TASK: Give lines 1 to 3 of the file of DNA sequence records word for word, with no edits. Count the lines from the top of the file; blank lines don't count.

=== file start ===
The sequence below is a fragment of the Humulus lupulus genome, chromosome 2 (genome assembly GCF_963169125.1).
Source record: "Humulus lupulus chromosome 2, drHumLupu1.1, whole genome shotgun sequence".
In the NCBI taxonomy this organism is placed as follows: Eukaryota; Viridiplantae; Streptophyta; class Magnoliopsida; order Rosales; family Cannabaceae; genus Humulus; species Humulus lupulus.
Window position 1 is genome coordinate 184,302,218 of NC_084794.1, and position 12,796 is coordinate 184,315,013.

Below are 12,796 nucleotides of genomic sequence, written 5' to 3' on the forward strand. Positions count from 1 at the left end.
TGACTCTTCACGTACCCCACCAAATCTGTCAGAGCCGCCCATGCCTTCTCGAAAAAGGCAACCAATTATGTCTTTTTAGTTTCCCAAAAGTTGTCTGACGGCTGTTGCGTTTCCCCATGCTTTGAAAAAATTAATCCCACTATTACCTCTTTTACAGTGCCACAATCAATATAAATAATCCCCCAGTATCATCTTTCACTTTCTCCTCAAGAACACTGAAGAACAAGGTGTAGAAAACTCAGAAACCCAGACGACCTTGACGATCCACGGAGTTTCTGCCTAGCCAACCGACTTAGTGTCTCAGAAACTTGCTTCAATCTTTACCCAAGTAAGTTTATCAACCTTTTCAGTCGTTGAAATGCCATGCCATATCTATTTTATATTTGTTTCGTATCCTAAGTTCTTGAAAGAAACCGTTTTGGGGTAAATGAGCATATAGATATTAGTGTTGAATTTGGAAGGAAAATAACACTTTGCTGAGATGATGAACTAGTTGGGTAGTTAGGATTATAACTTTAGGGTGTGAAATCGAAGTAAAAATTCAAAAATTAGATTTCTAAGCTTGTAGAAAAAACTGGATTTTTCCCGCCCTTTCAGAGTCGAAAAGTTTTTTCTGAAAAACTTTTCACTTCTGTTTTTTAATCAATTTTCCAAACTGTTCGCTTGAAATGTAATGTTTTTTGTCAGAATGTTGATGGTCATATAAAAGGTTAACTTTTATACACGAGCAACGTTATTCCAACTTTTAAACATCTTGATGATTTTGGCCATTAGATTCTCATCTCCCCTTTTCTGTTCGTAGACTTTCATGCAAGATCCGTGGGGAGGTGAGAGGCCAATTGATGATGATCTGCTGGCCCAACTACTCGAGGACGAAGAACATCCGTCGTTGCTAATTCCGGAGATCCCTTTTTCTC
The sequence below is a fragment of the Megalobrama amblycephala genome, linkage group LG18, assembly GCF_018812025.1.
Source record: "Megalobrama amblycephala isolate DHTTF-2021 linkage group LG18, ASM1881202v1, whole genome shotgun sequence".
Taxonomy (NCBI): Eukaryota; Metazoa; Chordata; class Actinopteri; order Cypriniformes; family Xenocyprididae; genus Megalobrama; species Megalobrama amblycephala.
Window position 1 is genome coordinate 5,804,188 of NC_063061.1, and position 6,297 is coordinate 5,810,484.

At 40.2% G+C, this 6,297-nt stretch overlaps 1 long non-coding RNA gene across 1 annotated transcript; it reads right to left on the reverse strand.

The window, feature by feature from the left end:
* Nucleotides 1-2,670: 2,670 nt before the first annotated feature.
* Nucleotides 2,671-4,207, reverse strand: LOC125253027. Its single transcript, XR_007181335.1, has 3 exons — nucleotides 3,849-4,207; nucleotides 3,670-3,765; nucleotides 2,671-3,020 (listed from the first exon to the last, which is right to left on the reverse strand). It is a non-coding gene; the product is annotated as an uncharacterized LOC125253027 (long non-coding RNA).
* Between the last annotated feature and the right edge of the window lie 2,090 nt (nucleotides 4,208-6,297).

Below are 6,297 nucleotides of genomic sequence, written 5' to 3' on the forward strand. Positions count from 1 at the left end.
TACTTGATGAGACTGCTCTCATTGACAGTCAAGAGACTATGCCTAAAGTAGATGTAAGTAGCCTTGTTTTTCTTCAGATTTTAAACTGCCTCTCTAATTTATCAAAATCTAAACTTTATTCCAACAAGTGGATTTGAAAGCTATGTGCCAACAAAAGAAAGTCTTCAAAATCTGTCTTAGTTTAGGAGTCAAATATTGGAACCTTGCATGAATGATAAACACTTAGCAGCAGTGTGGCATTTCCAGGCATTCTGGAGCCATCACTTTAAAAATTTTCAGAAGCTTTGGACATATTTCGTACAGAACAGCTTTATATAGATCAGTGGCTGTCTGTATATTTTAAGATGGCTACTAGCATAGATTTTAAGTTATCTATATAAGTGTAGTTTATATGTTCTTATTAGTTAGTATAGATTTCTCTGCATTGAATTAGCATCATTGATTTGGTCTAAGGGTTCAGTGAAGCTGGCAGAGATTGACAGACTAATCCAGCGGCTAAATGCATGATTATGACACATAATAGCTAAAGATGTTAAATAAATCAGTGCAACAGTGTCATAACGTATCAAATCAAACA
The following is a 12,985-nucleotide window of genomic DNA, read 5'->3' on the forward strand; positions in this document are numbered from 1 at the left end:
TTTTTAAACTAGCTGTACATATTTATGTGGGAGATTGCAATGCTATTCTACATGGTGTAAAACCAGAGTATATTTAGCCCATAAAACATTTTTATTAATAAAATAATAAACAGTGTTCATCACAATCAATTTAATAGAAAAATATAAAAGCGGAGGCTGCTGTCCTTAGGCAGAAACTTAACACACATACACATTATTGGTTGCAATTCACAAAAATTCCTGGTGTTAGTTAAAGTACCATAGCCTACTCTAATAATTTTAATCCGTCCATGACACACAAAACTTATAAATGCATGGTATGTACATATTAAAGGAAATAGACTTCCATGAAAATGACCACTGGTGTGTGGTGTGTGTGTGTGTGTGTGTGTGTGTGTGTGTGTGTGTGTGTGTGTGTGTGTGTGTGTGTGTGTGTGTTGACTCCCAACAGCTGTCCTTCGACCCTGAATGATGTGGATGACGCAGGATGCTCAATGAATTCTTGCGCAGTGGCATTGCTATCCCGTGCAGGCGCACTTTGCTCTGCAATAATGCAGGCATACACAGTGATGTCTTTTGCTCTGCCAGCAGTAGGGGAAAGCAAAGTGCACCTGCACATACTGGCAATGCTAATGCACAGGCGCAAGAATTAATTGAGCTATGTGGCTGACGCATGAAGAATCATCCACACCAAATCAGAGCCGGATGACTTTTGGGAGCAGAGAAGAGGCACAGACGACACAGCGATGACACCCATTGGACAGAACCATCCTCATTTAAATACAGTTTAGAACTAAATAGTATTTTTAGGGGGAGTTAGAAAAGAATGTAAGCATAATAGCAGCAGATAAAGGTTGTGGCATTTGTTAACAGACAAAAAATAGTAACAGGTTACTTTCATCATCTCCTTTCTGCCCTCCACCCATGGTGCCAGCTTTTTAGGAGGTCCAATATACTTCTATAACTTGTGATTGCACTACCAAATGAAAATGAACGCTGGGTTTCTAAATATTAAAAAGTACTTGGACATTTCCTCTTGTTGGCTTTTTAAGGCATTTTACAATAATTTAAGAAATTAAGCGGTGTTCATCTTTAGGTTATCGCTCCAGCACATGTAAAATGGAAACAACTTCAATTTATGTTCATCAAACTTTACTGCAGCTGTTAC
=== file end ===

The sequence below is a fragment of the Humulus lupulus genome, chromosome 2 (genome assembly GCF_963169125.1).
Source record: "Humulus lupulus chromosome 2, drHumLupu1.1, whole genome shotgun sequence".
In the NCBI taxonomy this organism is placed as follows: Eukaryota; Viridiplantae; Streptophyta; class Magnoliopsida; order Rosales; family Cannabaceae; genus Humulus; species Humulus lupulus.